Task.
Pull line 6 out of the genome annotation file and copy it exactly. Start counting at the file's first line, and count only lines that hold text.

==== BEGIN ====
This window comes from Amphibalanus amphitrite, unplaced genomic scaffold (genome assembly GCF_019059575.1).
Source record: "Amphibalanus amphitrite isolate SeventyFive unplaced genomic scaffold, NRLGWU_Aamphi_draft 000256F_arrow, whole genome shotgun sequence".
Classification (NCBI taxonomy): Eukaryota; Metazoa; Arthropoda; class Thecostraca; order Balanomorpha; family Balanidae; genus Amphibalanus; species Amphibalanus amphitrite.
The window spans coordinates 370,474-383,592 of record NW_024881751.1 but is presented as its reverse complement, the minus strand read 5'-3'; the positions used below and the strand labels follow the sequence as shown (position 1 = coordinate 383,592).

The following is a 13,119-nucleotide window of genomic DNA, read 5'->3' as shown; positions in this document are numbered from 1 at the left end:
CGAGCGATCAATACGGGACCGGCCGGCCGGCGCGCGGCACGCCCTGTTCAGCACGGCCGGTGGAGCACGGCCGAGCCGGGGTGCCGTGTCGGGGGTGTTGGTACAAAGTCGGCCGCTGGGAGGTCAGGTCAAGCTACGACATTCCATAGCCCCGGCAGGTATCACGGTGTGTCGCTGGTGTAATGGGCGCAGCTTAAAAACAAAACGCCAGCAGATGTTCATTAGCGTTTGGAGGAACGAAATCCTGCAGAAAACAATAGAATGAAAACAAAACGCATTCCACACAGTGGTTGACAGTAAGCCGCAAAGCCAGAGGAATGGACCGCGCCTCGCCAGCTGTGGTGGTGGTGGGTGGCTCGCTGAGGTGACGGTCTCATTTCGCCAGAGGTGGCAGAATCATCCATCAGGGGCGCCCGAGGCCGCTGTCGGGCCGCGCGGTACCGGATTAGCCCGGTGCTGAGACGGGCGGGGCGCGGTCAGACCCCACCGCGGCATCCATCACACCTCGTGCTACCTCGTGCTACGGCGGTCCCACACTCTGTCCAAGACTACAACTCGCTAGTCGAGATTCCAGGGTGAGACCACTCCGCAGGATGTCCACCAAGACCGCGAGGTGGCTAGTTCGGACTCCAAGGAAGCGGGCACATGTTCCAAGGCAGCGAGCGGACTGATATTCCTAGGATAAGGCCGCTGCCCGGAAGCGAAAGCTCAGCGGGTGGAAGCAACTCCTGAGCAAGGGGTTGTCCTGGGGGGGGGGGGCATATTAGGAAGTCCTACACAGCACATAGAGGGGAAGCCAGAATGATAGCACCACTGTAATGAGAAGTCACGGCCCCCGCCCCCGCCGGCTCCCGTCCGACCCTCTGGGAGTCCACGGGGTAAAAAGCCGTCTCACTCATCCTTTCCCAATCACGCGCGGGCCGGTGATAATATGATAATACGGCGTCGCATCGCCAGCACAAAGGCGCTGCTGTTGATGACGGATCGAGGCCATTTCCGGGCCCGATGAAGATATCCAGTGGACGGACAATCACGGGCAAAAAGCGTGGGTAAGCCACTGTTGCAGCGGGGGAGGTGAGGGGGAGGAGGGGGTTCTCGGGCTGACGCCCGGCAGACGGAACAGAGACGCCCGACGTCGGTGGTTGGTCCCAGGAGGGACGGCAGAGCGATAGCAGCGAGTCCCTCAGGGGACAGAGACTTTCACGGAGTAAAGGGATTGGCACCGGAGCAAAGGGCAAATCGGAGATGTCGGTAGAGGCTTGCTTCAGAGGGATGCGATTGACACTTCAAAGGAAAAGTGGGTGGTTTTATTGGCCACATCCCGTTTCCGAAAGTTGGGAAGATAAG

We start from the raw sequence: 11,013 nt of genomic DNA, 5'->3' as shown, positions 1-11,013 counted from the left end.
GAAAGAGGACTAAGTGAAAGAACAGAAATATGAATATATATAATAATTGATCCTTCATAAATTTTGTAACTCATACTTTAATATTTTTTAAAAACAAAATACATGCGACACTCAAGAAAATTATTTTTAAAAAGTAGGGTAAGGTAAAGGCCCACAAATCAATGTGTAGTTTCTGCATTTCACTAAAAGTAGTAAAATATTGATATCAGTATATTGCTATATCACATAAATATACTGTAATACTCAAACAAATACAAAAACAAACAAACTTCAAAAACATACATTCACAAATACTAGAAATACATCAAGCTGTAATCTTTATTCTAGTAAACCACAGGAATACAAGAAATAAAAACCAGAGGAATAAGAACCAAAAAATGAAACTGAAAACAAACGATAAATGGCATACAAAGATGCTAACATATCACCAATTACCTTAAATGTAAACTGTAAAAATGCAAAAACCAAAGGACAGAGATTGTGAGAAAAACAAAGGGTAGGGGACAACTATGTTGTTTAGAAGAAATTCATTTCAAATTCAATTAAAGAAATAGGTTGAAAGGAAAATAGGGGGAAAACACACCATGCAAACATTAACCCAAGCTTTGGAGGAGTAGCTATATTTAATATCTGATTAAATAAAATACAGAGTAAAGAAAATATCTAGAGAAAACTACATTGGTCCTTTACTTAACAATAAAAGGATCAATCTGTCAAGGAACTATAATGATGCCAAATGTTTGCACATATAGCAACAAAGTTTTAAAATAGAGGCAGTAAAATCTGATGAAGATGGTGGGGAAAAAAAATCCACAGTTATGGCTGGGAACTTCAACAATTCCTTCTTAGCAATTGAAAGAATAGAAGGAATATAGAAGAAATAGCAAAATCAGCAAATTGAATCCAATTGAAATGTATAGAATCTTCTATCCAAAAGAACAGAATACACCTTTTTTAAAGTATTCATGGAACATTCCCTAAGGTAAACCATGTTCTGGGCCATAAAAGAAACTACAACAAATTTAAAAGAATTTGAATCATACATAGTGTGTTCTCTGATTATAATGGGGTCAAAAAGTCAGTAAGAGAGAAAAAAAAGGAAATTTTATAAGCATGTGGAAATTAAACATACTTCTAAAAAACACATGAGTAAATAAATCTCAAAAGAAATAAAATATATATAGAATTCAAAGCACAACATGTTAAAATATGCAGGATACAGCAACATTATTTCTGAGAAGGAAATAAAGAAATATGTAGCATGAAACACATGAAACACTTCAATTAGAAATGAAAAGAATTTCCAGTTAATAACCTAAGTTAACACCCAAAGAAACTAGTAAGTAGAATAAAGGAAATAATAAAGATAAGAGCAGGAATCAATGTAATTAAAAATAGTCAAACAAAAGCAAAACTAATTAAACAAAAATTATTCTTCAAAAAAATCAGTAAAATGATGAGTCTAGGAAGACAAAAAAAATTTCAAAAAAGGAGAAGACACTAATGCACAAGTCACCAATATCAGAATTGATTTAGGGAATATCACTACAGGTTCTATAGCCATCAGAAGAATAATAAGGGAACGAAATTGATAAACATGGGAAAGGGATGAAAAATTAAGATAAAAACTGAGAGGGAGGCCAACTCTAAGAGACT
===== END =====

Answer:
CGAGCGATCAATACGGGACCGGCCGGCCGGCGCGCGGCACGCCCTGTTCAGCACGGCCGGTGGAGCACGGCCGAGCCGGGGTGCCGTGTCGGGGGTGTTGGTACAAAGTCGGCCGCTGGGAGGTCAGGTCAAGCTACGACATTCCATAGCCCCGGCAGGTATCACGGTGTGTCGCTGGTGTAATGGGCGCAGCTTAAAAACAAAACGCCAGCAGATGTTCATTAGCGTTTGGAGGAACGAAATCCTGCAGAAAACAATAGAATGAAAACAAAACGCATTCCACACAGTGGTTGACAGTAAGCCGCAAAGCCAGAGGAATGGACCGCGCCTCGCCAGCTGTGGTGGTGGTGGGTGGCTCGCTGAGGTGACGGTCTCATTTCGCCAGAGGTGGCAGAATCATCCATCAGGGGCGCCCGAGGCCGCTGTCGGGCCGCGCGGTACCGGATTAGCCCGGTGCTGAGACGGGCGGGGCGCGGTCAGACCCCACCGCGGCATCCATCACACCTCGTGCTACCTCGTGCTACGGCGGTCCCACACTCTGTCCAAGACTACAACTCGCTAGTCGAGATTCCAGGGTGAGACCACTCCGCAGGATGTCCACCAAGACCGCGAGGTGGCTAGTTCGGACTCCAAGGAAGCGGGCACATGTTCCAAGGCAGCGAGCGGACTGATATTCCTAGGATAAGGCCGCTGCCCGGAAGCGAAAGCTCAGCGGGTGGAAGCAACTCCTGAGCAAGGGGTTGTCCTGGGGGGGGGGGGCATATTAGGAAGTCCTACACAGCACATAGAGGGGAAGCCAGAATGATAGCACCACTGTAATGAGAAGTCACGGCCCCCGCCCCCGCCGGCTCCCGTCCGACCCTCTGGGAGTCCACGGGGTAAAAAGCCGTCTCACTCATCCTTTCCCAATCACGCGCGGGCCGGTGATAATATGATAATACGGCGTCGCATCGCCAGCACAAAGGCGCTGCTGTTGATGACGGATCGAGGCCATTTCCGGGCCCGATGAAGATATCCAGTGGACGGACAATCACGGGCAAAAAGCGTGGGTAAGCCACTGTTGCAGCGGGGGAGGTGAGGGGGAGGAGGGGGTTCTCGGGCTGACGCCCGGCAGACGGAACAGAGACGCCCGACGTCGGTGGTTGGTCCCAGGAGGGACGGCAGAGCGATAGCAGCGAGTCCCTCAGGGGACAGAGACTTTCACGGAGTAAAGGGATTGGCACCGGAGCAAAGGGCAAATCGGAGATGTCGGTAGAGGCTTGCTTCAGAGGGATGCGATTGACACTTCAAAGGAAAAGTGGGTGGTTTTATTGGCCACATCCCGTTTCCGAAAGTTGGGAAGATAAG